Corona-Cleaning: Getting your Internal House in Order

Corona-Cleaning: Getting your Internal House in Order
by Angela J. Huebner, PhD., LMFT, PC;
Eight garbage bags. That’s how many bags were stuffed into the back of the car. Eight bags bound for the donation bin. Seems we are all doing whatever we can to stay occupied during this pandemic. These home improvement projects keep us busy and feeling productive. But do they make us feel better? Not really. At least not for long.
Let me share with you what did.
I had just finished color coding the clothes left in my closet when I stumbled across a crate of old journals.They were buried way in the back. I poured another cup of coffee, blew off the dust bunnies and settled into reading. I was curious to explore the thoughts of my younger self. My musing went back decades. It didn’t take long for me to realize I had been writing the same thing for more than 25 years. Slight variations on the theme, but the pattern was clear. The same complaints. The same sadnesses. The same belief that somehow I just wasn’t doing it right. That I just needed to work harder.
After about an hour of this, it hit me.
I needed to declutter my mind! It was time to organize my internal junk drawers and closets. It was time to sort through the hodgepodge of the beliefs, patterns, and fears I had spent a lifetime accumulating.
A wave of excitement hit me. For once, I wasn’t adding yet another self-improvement project to my list. I was subtracting. Maybe even making room for something new to come in.
How to begin?
First, know that this is harder than it sounds. Most of us have spent years perfecting ways of avoiding the messiness of our internal world. Rather than going in for the deep clean, we continue to look outward for distractions. We have lists of shows to stream and piles of books to read. When we tire of that, we can eat and drink our way into a fog of “corona-cation.” Liquor stores, are after all, essential services.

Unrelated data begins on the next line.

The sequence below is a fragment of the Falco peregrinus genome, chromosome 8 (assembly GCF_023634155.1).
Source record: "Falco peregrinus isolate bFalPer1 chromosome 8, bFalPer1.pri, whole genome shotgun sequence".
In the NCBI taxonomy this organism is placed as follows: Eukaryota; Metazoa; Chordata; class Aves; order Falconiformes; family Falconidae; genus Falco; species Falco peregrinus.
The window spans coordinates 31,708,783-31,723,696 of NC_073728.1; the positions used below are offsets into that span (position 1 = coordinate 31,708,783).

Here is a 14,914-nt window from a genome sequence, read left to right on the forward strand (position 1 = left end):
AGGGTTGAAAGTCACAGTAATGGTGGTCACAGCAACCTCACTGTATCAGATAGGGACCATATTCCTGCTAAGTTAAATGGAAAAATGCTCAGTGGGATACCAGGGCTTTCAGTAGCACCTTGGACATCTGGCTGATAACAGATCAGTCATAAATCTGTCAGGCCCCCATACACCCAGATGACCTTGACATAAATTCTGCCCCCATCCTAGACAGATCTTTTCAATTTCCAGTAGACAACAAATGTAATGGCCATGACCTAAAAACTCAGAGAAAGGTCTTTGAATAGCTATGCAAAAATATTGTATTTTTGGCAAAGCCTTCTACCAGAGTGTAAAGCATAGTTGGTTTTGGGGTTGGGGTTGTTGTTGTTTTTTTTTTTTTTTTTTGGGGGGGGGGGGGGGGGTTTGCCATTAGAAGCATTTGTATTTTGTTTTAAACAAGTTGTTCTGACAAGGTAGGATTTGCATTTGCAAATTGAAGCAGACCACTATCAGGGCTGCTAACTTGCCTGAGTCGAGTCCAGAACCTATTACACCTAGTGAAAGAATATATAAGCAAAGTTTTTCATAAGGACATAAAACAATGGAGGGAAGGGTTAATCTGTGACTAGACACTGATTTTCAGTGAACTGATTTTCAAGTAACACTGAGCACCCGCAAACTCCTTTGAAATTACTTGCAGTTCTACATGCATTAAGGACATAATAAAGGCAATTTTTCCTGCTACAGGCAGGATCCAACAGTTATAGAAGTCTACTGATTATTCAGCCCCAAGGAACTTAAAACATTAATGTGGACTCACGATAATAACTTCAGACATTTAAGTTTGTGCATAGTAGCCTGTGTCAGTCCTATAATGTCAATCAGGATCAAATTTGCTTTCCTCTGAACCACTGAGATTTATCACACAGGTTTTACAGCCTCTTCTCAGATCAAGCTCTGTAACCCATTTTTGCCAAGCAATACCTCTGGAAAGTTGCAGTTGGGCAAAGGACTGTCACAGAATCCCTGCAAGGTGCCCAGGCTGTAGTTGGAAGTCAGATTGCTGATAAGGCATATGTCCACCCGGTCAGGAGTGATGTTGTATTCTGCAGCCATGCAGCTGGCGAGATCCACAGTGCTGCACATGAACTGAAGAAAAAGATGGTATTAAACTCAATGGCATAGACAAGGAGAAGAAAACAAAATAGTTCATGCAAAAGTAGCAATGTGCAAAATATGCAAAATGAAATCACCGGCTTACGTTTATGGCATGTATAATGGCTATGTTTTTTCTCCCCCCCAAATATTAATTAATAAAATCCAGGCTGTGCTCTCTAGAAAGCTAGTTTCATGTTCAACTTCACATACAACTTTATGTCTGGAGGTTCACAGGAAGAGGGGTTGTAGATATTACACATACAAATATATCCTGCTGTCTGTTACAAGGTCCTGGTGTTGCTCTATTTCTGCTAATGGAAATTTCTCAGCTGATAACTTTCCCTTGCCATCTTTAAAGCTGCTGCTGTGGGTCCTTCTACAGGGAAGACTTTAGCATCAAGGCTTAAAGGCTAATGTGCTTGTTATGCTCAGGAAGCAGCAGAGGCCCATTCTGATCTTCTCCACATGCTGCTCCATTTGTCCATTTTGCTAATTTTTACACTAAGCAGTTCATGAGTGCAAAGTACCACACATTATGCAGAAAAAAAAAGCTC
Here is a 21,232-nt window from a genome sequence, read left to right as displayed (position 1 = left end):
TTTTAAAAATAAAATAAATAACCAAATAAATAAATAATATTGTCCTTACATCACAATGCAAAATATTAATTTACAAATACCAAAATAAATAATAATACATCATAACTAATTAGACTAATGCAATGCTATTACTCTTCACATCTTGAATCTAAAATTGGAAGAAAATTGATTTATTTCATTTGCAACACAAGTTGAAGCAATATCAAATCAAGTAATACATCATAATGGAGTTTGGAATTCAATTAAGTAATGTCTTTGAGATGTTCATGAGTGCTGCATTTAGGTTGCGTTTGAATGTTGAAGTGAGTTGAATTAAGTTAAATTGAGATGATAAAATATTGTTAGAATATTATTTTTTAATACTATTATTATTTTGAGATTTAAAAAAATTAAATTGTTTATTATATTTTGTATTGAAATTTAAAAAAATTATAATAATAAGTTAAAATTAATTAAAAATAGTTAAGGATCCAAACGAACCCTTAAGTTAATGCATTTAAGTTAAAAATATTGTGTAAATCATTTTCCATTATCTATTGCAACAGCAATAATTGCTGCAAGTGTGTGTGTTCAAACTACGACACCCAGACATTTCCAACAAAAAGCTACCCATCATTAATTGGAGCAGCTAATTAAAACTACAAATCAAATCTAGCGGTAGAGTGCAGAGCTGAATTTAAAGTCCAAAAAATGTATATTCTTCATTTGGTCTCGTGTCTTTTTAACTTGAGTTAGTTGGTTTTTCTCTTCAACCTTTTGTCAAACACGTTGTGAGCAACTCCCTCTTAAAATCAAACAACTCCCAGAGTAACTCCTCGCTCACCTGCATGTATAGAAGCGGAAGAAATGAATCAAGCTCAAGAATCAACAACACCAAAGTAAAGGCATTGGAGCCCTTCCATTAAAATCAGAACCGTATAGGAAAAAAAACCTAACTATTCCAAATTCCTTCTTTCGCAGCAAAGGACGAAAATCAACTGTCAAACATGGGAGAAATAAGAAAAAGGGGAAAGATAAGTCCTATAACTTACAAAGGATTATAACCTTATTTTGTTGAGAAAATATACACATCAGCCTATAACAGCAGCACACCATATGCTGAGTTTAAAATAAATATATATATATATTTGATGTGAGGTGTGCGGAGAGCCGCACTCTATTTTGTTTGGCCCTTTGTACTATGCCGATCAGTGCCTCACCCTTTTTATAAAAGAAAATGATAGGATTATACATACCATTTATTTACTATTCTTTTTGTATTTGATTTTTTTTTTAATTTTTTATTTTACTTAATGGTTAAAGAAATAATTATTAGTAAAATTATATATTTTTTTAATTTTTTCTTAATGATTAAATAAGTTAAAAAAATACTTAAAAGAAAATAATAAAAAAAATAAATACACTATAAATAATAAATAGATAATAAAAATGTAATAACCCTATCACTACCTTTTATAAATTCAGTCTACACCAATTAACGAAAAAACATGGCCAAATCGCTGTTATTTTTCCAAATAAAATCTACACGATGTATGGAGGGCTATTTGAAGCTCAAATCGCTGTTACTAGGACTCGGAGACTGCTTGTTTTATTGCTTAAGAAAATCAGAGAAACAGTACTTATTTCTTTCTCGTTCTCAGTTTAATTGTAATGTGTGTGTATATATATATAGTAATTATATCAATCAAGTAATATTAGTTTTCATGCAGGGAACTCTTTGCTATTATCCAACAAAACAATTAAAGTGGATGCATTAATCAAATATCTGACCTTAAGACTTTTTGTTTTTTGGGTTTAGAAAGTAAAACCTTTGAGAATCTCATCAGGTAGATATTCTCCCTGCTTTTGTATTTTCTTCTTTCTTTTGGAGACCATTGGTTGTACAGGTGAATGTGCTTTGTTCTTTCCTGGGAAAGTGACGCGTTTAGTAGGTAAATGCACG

Still up for the challenge? Okay. Start with a drawer. One thought. One pattern. Don’t trying to overhaul the whole house in one sitting.
Pay attention on purpose to your thoughts from the watcher’s seat. Observe them. Like the words in my journals, notice the patten of thoughts you fall into automatically. Notice the assumptions you make so readily it doesn’t even occur to you to question them. Find the beliefs that are parading as facts.
As each one arises, hold it lightly. Turn it over. Name what it is. See if you can remember how it came into being. Remember how it served you. When I sat with my “I can’t get it right” belief, I realized it was handed to me early in childhood. As I sat with it (instead of running from it), I was flooded with memories of times this message was repeated to me by those I trusted most. Those whose approval I craved. This belief kept me striving for improvement. It had me play by all the rules. It motivated me to gain approval stamps of competence. It kept me vigilant.
It made me exhausted.
When I realized this, I felt my heart opened up a bit. There was more space in my chest. I felt a deep compassion and knowing for my own experience. I realized that belief was no longer necessary in my life. It wasn’t helping me anymore. I decided to let that one go. My letting go meant burning all the journals in the backyard chiminea. A smile came to my face as the smoke bellowed up and the pages crackled in the fire. I felt free. That drawer was finally clean.
I know there are other drawers in need of cleaning in my internal house. I have a feeling it’s an ongoing process. But I’m up for the challenge. How about you? What drawers are you ready to tackle?